The unthinkable occurred one otherwise ordinary day in 1961. Washington
cowboy Pick Temple led his pony off into the black and white TV sunset
never to return.
After 12 years and several thousand broadcasts of his immensely popular
children's program, "The Pick Temple Giant Ranch," Lafayette Parker "Pick"
Temple, a native Washingtonian folk-singer-turned-television-personality,
packed up his puppets, cased his guitar and became a pure and gentle childhood
"lt's been over 20 years since l appeared
on TV in Washington and I'm certainly not a legend in my own mind,"
laughs Pick, now retired and living with Jeanette, his wife of 48 years,
in Sun City, Arizona.
Not a legend? A quarter of a million Washingtonians who grew up with Pick
Temple, Ranger Hal, Bozo, Captain Tugg, Pete & His Pals, Claire &
Coco, Cousin Cupcake and other local kiddie shows of the 1950s and early
'60s would disagree. Pick Temple was arguably Washington's original TV
Together with his faithful dog Lady, his pony Piccolo, puppets galore and
an occasional Popeye cartoon, Pick's humor, games and folksongs captured
the fancy of area youngsters who watched faithfully and were eager to enlist
in his Giant Ranger club.
Lucky "rangers" could appear with Pick on the show if their postcard requests
were chosen, and he highlighted as many individual kids as airtime would
allow. (He couldn't accomodate all his fans, however. One young lady waited
eight years for her chance to sit in the studio "hayloft" and was a college
sophomore when her big moment finally arrived.)
"I enjoyed the children",
says Pick, "but I never considered myself
an actor. I was more of a participant, so to speak.
WJLA-TV newsman John Harter and Pick's son Parker Temple, were puppeteers
on the show. Behind the deceptive simplicity of the format, they remember
a larger process at work.
"On the air Pick would frequently quote Shakespeare,"
recalls Harter. Pick's son, an Air Force Major at the Pentagon, explains
"The reason that Dad was so well remembered
is that he never talked down to the kids, never played the buffoon. He
was -- and still is -- the inveterate teacher. The kids would just be having
fun but the parents would appreciate what was going on."
"If it were a nice day,"
adds Harter, "Pick might turn to the camera
and say, 'You kids ought to consider going out to play instead of watching
That kind of naive honesty vanished down the vast TV wasteland trail not
long after Pick's "Ranch" closed.
Pick Temple was never really a cowboy before he donned his chaps for television.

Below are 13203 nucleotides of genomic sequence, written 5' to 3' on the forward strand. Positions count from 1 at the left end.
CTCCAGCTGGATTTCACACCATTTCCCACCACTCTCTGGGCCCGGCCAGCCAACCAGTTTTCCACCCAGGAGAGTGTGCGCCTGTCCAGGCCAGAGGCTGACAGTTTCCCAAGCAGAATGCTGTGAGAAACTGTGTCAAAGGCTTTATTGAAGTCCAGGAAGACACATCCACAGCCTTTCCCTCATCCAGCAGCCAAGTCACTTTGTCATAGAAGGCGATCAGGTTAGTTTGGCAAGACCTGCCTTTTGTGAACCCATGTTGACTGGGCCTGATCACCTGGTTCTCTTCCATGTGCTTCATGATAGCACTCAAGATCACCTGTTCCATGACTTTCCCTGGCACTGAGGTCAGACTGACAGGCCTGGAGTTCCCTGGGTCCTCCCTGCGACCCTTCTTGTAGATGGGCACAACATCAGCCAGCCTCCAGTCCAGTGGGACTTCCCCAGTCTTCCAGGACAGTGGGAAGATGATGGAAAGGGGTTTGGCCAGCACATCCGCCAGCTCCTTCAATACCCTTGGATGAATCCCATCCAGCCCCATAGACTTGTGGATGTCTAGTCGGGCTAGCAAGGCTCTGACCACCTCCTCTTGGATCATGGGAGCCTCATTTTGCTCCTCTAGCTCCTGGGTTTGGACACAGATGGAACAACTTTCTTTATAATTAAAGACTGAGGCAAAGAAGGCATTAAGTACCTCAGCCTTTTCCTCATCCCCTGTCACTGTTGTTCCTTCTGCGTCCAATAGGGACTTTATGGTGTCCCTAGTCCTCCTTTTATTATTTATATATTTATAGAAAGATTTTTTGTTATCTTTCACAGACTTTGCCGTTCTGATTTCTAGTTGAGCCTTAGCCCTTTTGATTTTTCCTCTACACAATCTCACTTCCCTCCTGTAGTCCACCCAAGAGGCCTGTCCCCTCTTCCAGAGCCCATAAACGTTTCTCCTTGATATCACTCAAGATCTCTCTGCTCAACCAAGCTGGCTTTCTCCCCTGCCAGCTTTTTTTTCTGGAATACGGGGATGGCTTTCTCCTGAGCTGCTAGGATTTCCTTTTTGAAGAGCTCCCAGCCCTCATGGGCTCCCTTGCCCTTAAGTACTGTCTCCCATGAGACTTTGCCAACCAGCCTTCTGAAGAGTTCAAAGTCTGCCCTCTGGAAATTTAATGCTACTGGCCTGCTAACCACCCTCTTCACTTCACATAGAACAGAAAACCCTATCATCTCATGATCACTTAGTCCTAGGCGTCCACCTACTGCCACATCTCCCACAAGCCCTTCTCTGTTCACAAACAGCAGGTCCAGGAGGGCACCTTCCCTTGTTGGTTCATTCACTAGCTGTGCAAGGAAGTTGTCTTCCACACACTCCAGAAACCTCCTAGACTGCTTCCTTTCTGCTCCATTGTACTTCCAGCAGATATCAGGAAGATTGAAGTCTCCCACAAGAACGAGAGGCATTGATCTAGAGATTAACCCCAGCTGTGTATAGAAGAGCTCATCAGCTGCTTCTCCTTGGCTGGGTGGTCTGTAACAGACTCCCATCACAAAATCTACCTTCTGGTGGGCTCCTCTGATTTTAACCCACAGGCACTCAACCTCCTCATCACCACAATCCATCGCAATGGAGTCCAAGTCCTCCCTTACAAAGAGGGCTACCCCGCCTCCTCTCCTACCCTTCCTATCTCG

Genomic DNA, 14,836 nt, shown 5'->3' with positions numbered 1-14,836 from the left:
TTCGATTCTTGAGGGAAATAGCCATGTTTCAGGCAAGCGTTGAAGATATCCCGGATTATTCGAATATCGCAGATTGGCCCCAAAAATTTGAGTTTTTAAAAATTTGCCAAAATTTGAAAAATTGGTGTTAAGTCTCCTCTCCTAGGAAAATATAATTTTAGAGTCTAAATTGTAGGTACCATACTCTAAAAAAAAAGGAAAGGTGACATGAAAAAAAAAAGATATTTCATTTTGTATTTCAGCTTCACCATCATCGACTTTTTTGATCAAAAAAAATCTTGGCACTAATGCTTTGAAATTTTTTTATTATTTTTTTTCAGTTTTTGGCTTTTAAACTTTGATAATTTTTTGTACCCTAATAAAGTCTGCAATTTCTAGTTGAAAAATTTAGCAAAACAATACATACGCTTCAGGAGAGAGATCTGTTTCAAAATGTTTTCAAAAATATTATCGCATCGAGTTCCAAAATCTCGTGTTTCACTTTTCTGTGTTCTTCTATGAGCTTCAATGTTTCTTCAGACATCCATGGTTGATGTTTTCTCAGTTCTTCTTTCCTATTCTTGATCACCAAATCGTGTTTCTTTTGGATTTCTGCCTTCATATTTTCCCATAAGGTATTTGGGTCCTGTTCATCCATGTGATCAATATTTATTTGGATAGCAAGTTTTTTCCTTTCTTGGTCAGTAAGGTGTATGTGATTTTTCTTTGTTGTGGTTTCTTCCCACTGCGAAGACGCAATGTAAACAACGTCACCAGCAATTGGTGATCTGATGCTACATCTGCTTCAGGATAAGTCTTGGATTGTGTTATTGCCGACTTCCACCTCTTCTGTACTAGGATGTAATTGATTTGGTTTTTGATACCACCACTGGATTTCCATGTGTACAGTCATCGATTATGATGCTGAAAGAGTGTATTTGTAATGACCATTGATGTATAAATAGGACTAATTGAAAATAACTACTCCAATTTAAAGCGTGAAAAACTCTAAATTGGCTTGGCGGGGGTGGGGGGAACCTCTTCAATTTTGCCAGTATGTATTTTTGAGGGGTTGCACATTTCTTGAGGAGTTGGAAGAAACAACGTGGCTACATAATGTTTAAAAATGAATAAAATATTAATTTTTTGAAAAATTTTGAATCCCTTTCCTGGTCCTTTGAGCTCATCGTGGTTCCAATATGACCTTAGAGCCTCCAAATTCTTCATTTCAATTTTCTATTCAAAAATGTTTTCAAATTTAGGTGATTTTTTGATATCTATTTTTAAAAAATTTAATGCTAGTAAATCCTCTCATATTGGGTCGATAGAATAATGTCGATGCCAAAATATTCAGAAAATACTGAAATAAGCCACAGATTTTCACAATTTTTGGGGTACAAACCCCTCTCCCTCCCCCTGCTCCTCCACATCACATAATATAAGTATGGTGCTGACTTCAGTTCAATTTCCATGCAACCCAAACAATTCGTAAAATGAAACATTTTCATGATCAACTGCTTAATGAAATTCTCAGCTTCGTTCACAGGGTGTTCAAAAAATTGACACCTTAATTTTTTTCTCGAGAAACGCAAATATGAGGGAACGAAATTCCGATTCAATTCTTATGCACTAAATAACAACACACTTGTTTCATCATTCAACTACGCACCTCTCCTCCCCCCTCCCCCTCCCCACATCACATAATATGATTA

As a young man during the 1930s he had taken an interest in American railroad
songs. Riding the rails in box-cars and sitting at hobo campfires he heard
the work songs and the out-of-work songs of common men caught in the throes
of the Great Depression. He recorded some of these for the music archives
of the Library of Congress in 1948. That same year he first appeared on
"I had been.playing folksongs around town
at banquets, talent shows and such," Temple
recalls. "WTOP called and asked me to perform
on their 'Stars of Tomorrow' amateur show. At that time I didn't know a
single person who owned a TV set and I had never even seen one."
The success of his TV debut convinced Temple to abandon 19 years of civil
service with the Census Bureau for a full-time commitment to "the tube."
It was a happy move as evidenced by Temple's 43-volume diary which chronicles
his long career in the infancy of the new broadcast medium.
"The Pick Temple Giant Ranch," playing live seven days a week, ultimately
proved too expensive for its sponsor, Giant Foods. The show folded and
Temple returned to government as an audio-visual expert, producing motivational
films for the Volunteers In Service To America (VISTA) program.
Today at 73, Temple enjoys a laid-back Southwest lifestyle in the wide
open prairies he had not yet seen in his TV-cowboy days. Golf and swimming
keep him fit, and the railroad memorabilia which crowd his home reflect
his continuing lifelong love affair with trains. Of course, he clearly
likes reminiscing with his old "rangers" but he's quick to put his TV accomplishments
in an ever-humble perspective.
"I never really thought our show was that
good," says Pick. "The
children had a great time, we did a lot of things, but we had some real
turkeys, too. Nostalgia is a great magnifying glass. People look back and
say, 'What a terrific show that was,' but I believe it was terrific in
Maybe so, but it sure was fun.